Figure 6 with 2 supplements see all
Role of forespore and mother cell SpoIIIE in membrane fission.

(A) Membrane organization in wild type (left) and ΔSpoIIIE (right) strains. SpoIIIE (green) blocks the FM4-64 (red) diffusion from the mother cell to the forespore, which remains bleached (pale red forespore). Arrows show diffusion of FM4-64 to the forespore. (B) Corrected fluorescence recovery (cFR) of individual sporangia without degradation (JLG808) or after degradation in the forespore (F, JLG821), mother cell (MC, JLG823) or both (F and MC, JLG825). When calculating the average cFR (black lines) we excluded curves (pale lines) that resembled those without degradation because they likely represent sporangia in which SpoIIIE is not yet degraded. (C) Average cFR in sporangia without SpoIIIE degradation (green, n = 27) or degradation in the mother cell (blue, n = 35), the forespore (orange, n = 33) or both (red, n = 33). Error bars, standard deviation.

https://doi.org/10.7554/eLife.06474.020

Since SpoIIIE is only essential for septal membrane fission in the presence of trapped DNA, we used SpoIIIEATP−, which supports septal membrane fission (Fleming et al., 2010) but not chromosome translocation (Sharp and Pogliano, 1999). We detected the same number of molecules in the foci of SpoIIIEATP− as the wild type (Table 1), suggesting that the organization of the complex is similar. We constructed a GFP-SsrA* tagged version of SpoIIIEATP−, which was degraded similarly to the wild-type allele (Figure 6—figure supplement 1), and performed FRAP of engulfing sporangia. Fluorescence did not recover when SpoIIIE was not degraded, indicating that the membranes are separated (Figure 6B,C, Figure 6—figure supplement 2). However, fluorescence completely recovered in most sporangia within 60 s when SpoIIIE was degraded in the mother cell, the forespore or both (Figure 6B,C, Figure 6—figure supplement 2). These results indicate that SpoIIIE subcomplexes in both cells are required for septal membrane fission, supporting the model that assembly of a paired channel contributes to membrane fission (Figure 7C). Furthermore, the observation that the separated membranes before degradation were converted to continuous membranes after degradation suggests that membrane fission is reversible during DNA translocation and depends on the integrity of the paired channel.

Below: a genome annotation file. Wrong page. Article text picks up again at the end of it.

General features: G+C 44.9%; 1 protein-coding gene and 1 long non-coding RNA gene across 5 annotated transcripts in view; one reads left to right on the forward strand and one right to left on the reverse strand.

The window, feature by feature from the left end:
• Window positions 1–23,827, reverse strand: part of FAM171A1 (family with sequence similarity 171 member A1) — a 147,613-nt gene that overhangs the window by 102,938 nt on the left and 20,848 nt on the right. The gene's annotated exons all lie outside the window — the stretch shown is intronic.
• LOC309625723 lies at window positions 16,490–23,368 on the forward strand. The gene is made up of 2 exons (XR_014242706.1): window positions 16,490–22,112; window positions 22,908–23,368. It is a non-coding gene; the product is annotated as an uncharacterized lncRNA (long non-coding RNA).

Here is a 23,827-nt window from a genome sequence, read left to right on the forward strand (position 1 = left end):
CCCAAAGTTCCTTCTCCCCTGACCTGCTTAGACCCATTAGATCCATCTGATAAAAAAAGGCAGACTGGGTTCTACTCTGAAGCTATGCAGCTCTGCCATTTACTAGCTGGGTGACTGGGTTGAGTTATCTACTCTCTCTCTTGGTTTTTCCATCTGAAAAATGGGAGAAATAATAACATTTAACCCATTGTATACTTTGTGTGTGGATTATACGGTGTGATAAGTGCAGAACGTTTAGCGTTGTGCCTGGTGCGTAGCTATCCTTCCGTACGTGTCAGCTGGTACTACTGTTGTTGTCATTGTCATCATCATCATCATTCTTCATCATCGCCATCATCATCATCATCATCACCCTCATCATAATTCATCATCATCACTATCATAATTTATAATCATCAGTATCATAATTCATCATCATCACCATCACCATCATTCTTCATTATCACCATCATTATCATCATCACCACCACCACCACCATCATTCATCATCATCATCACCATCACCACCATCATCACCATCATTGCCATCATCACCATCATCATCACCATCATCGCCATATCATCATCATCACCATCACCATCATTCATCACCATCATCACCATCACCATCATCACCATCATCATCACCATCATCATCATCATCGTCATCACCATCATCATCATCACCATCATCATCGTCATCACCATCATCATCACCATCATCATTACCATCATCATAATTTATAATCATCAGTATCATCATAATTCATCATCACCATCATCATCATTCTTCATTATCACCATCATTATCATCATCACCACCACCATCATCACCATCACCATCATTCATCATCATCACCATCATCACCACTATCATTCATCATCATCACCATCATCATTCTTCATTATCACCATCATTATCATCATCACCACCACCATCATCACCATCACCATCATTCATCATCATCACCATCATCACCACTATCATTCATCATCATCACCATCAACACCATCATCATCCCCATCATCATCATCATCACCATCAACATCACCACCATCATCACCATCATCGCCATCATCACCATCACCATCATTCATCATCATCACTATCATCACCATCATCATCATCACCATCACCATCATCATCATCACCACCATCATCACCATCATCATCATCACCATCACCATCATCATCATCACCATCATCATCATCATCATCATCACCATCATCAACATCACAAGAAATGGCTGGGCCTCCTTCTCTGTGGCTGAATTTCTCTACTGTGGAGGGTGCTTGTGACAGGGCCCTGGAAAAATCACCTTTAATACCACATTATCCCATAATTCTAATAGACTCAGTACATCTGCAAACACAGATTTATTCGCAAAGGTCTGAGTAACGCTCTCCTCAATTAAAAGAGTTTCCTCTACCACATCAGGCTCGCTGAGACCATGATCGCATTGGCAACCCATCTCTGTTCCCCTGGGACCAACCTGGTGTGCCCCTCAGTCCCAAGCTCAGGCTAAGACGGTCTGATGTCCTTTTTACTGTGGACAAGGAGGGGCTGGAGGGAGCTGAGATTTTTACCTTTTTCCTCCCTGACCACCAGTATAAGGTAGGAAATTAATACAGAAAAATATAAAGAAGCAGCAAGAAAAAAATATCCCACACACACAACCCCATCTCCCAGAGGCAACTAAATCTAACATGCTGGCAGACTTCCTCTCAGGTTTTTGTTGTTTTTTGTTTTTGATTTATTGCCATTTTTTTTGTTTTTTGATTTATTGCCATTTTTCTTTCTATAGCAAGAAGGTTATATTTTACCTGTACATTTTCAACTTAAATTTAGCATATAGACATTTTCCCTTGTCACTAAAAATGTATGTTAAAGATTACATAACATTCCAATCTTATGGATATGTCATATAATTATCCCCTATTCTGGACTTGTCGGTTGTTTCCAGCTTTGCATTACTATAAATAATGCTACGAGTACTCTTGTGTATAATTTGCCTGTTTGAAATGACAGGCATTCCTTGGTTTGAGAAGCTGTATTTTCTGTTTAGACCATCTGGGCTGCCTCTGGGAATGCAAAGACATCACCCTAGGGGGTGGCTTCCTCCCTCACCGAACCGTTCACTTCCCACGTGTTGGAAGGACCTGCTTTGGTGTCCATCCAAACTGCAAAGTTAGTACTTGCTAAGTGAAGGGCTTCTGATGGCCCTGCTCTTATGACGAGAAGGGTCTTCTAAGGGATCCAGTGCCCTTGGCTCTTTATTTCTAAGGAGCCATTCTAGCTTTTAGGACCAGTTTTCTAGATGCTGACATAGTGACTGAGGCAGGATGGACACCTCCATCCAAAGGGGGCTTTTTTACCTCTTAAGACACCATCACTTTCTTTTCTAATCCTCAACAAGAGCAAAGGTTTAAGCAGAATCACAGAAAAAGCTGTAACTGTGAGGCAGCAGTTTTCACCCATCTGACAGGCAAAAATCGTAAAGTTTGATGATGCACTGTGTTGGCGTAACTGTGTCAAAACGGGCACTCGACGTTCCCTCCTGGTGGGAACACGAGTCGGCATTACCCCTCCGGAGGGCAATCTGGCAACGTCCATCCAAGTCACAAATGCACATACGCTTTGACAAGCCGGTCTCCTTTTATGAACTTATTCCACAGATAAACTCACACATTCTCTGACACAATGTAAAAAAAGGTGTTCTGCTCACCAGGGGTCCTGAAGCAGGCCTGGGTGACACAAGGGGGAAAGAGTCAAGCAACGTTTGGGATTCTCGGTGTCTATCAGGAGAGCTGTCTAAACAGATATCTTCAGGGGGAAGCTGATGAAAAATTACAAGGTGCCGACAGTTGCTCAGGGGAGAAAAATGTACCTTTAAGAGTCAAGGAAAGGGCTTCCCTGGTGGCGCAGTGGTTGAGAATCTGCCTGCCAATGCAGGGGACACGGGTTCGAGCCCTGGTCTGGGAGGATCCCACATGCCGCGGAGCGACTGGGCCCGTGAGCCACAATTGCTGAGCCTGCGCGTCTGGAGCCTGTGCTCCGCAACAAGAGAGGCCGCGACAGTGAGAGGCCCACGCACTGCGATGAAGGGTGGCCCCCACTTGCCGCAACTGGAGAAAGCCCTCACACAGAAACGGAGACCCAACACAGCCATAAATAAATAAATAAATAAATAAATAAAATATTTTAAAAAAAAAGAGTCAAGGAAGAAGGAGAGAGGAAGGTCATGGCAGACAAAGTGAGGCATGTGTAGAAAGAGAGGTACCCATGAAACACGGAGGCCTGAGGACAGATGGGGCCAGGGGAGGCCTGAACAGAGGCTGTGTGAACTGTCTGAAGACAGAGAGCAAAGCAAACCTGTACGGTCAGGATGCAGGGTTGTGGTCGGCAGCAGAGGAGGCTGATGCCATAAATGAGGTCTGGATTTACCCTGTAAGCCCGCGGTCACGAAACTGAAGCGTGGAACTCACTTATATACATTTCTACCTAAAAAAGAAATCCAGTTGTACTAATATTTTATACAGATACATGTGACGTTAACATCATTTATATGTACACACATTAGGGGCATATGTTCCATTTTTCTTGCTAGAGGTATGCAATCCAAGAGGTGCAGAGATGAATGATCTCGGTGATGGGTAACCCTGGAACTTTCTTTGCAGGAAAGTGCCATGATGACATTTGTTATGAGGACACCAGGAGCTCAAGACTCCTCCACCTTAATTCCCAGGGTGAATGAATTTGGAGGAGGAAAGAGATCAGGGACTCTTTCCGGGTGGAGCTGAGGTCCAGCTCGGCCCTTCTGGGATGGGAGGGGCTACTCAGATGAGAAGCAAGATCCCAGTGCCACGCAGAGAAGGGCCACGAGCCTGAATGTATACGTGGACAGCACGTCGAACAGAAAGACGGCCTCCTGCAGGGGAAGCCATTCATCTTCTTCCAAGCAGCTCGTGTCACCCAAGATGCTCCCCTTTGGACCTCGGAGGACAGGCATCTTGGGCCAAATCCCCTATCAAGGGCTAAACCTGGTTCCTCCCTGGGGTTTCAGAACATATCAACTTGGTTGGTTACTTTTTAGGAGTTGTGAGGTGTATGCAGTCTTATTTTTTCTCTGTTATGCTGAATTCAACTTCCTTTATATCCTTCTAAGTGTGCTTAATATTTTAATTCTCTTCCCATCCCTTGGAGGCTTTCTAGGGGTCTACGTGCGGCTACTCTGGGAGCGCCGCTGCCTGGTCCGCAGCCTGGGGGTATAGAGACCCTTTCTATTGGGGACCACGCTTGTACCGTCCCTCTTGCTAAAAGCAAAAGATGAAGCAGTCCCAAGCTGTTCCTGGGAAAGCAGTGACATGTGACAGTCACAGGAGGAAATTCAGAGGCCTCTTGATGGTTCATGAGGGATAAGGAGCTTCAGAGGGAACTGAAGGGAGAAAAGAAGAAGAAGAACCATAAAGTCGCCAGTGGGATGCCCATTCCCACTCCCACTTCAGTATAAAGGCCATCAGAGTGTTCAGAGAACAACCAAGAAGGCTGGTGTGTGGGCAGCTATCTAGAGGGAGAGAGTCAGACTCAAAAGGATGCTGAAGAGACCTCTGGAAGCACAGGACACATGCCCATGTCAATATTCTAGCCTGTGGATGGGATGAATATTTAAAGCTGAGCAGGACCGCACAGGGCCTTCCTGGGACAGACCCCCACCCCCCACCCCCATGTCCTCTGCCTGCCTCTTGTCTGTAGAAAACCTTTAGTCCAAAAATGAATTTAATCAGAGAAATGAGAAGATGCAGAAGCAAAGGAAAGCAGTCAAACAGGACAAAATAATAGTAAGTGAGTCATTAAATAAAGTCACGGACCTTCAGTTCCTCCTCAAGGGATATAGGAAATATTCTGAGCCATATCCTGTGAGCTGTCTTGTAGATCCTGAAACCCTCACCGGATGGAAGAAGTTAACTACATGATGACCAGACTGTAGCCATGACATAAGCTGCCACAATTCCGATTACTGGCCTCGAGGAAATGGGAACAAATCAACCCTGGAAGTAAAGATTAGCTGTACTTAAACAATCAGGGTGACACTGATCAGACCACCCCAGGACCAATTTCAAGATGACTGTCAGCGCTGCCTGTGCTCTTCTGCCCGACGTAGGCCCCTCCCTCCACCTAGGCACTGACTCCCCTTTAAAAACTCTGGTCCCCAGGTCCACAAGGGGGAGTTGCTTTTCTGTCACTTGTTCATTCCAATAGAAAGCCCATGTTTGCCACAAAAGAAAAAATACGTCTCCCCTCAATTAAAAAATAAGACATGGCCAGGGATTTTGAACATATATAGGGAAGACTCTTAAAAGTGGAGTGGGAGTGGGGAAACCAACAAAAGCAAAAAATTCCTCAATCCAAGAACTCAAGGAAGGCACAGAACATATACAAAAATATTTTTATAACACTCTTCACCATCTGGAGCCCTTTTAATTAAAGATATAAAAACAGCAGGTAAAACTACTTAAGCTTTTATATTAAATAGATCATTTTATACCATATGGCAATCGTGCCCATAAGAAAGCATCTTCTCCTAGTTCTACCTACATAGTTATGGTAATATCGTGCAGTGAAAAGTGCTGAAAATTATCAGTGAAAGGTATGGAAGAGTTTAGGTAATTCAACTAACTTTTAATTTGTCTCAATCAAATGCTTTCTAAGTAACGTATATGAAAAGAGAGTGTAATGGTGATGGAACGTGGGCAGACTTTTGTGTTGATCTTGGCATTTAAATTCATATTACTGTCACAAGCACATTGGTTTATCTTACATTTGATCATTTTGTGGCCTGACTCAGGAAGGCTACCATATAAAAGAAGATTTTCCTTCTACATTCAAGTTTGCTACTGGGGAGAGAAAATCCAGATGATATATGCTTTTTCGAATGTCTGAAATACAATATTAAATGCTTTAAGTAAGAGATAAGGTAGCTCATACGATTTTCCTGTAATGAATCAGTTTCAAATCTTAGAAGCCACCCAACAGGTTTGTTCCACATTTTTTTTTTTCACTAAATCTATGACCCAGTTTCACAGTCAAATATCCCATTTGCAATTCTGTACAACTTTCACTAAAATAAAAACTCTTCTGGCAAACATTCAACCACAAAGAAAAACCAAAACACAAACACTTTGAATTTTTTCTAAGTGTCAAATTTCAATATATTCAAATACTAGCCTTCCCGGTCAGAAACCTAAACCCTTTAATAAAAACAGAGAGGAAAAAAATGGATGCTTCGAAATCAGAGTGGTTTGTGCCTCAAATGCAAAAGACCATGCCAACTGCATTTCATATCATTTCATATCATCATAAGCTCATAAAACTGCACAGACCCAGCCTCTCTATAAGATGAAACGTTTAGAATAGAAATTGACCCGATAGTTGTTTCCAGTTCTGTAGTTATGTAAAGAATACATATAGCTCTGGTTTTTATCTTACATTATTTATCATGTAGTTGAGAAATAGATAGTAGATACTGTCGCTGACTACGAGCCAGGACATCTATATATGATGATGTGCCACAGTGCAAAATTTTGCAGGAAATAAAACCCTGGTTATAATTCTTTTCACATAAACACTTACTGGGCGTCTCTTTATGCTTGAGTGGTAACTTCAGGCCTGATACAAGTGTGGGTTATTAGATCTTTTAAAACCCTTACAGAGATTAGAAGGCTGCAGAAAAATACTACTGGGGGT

Figure 7 with 3 supplements see all
Role of forespore and mother cell SpoIIIE in chromssome translocation.

(A) Visualization of DAPI-stained DNA (blue) after cell-specific degradation of SpoIIIE-GFP-SsrA* (green). Membranes are stained with FM4-64 (red). Single arrowheads show forespores containing small amounts of DNA; double arrowhead shows anucleate forespores. Scale bar, 1 μm. (B) Forespore DAPI intensity normalized to the total intensity (forespore plus mother cell) of sporangia about to complete engulfment in the indicated degradation strains. Each dot shows the normalized DAPI intensity of one forespore. Median (red line) and the number of sporangia (n) are indicated. Sporangia containing <0.05 DNA in the forespore were considered anucleate. (C) Models for SpoIIIE and membrane organization before and after cell-specific SpoIIIE degradation. During division, SpoIIIE assembles channels that separate daughter cell membranes and mediate forward chromosome translocation. Selective degradation of SpoIIIE either in the mother cell or the forespore reverses membrane fission, with the remaining molecules exporting DNA from their respective cell.

https://doi.org/10.7554/eLife.06474.023

DNA translocation involves different contributions by forespore and mother cell SpoIIIE